Sony: Controversial Film Breaks RecordMeanwhile, North Korea Blames U.S. for Internet Outages
In the latest twist in the saga of the Sony Pictures Entertainment hacking incident, the comedy film "The Interview" has stormed to on-demand success, taking in $15 million in online sales through Dec. 27. Sony Pictures says the movie is the studio's highest-grossing online release of all time.
See Also: Ransomware: The Look at Future Trends
Sony released "The Interview" on Dec. 24 via YouTube, Google Play and Microsoft Xbox, as well as a dedicated movie website, after which it was downloaded more than 2 million times. The film was subsequently added to Apple iTunes on Dec. 28, where it can be rented for about $6 or bought outright for about $15. "We're pleased to offer 'The Interview' for rental or purchase on the iTunes Store," Apple spokesman Tom Neumayr says in a statement.
Meanwhile on Christmas Day, "The Interview" opened in about 330 independent cinemas, earning about $3 million through Dec. 27, Sony says.
"The Interview" centers on a tabloid TV reporting team that gets approached by the CIA to assassinate North Korean leader Kim Jong-un. The country's leadership, which is based in Pyongyang, has denounced the film.
The movie was originally set to open on 3,000 screens Christmas Day, with Sony estimating the film would earn $20 million in its opening weekend. But large theater chains balked at showing it after a group that calls itself Guardians of Peace, or G.O.P., issued a "terror" threat against cinemas that showed the film, leading Sony to cancel the film's release. After being criticized by President Obama, Sony relented and announced that it would make the movie available online and via independent and art house cinemas. It's still unclear, however, if Sony will recoup the estimated $75 million it spent to make and market the film, Variety reports.
While G.O.P. has claimed credit for hacking Sony - and claimed that the attack was related to "The Interview" - the FBI said that it traced the attack to North Korea. To date, however, the bureau has declined to publish detailed technical evidence to support that assertion, and many security experts say they're not convinced that the FBI's attribution is correct.
Pyongyang Repeats Sony Attack Denials
North Korea, repeating earlier denials, issued a Dec. 27 statement to the country's state-run KCNA news agency, saying that Pyongyang had nothing to do with the Sony Pictures hack. "If the U.S. is to persistently insist that the hacking attack was made by the DPRK, the U.S. should produce evidence without fail, though belatedly," a spokesman for North Korea's Policy Department of the National Defense Commission told KCNA.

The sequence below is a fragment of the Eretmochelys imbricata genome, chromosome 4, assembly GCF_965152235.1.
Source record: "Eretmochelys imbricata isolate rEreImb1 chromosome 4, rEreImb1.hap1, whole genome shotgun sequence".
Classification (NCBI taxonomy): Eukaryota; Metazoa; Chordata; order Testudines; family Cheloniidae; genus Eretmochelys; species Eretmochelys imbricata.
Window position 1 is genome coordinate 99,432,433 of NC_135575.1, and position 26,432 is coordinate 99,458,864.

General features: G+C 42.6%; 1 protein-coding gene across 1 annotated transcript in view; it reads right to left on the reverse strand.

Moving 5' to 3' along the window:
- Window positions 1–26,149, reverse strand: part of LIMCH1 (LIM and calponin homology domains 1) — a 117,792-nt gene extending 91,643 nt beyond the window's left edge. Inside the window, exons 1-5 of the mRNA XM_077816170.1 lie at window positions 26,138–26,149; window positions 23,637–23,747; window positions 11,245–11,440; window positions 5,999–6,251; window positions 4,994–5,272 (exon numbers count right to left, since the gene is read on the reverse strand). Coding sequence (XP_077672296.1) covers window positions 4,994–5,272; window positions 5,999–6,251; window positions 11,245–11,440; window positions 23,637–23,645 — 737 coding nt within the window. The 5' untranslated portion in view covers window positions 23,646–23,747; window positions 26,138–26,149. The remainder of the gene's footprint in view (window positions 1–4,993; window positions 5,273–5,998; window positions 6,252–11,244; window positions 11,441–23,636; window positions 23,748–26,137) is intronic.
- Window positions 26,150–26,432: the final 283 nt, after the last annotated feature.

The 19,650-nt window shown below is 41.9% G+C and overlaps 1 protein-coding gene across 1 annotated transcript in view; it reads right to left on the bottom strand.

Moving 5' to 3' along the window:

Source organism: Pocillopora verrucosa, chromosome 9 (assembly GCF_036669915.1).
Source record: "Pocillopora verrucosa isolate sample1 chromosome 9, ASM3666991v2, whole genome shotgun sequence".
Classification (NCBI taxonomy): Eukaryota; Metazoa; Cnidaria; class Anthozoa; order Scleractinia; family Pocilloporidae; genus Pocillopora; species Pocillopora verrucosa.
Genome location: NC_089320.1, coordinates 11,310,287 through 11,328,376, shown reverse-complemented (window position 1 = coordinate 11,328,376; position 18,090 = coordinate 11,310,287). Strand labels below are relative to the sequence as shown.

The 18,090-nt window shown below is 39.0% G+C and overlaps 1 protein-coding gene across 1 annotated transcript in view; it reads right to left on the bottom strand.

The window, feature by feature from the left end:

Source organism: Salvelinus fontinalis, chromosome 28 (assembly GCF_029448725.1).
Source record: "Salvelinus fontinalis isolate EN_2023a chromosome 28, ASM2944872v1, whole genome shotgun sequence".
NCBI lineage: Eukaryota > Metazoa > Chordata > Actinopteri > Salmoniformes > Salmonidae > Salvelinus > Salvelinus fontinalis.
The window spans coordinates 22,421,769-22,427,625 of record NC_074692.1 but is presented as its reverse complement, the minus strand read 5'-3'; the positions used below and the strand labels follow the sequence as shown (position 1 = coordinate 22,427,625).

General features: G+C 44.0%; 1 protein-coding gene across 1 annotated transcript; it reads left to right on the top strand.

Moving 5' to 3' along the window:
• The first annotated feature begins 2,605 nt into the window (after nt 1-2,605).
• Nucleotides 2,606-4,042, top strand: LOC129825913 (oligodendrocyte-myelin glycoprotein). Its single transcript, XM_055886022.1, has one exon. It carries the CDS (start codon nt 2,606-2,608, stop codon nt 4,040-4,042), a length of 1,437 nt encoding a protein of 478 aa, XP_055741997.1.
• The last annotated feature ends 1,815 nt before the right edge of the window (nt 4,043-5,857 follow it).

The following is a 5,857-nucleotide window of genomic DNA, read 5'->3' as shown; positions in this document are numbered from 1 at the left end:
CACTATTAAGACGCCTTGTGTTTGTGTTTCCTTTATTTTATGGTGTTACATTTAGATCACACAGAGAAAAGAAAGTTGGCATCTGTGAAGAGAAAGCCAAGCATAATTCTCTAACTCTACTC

Pyongyang also threatened "inescapable deadly blows" over his encouraging Sony Pictures to release "The Interview."
"Obama always goes reckless in words and deeds like a monkey in a tropical forest," an unnamed spokesman for the National Defense Commission said in a statement, which was published by KCNA, Reuters reports, noting that this isn't the first time that North Korea appears to have used terminology that is intended to cause racial offense.
The North Korean Internet connection and 3G mobile network, which have been unstable for the past week - and which experienced a roughly nine-hour outage on Dec. 23 - was again intermittently unavailable beginning on Dec. 27, reports state-run Chinese news agency Xinhua. The U.S. government has said it had nothing to do with those disruptions.
But North Korea has dismissed the U.S. government's statement. "The United States, with its large physical size and oblivious to the shame of playing hide and seek as children with runny noses would, has begun disrupting the Internet operations of the main media outlets of our republic," it said in a Dec. 27 statement.
Sony Restores PlayStation Service
Separately, both Sony and Microsoft have restored service to their gaming networks after they were disrupted on Christmas Day by the distributed denial-of-service gang that calls itself Lizard Squad. Microsoft said that Xbox Live was back online by Dec. 26, while Sony said that by Dec. 27 that it had restored PlayStation Network service.
Kim Dotcom, the controversial founder of the file-sharing site MegaUpload, and who now helms the cloud storage and file-hosting service Mega, claims to have sealed the peace deal that led to Lizard Squad calling off its attacks late on Dec. 25, after which the game networks began restoring some services. Dotcom says the negotiation also involved elements of Anonymous, as well as a group of self-proclaimed "white hat" hackers calling themselves Finest Squad. But the clincher appeared to be Dotcom offering Lizard Squad 3,000 free, lifetime vouchers for Mega if they would call off their DDoS attack and desist from further such attacks. The vouchers normally retail for $99, meaning that Dotcom offered the attackers the equivalent of about $300,000 to call off their attacks.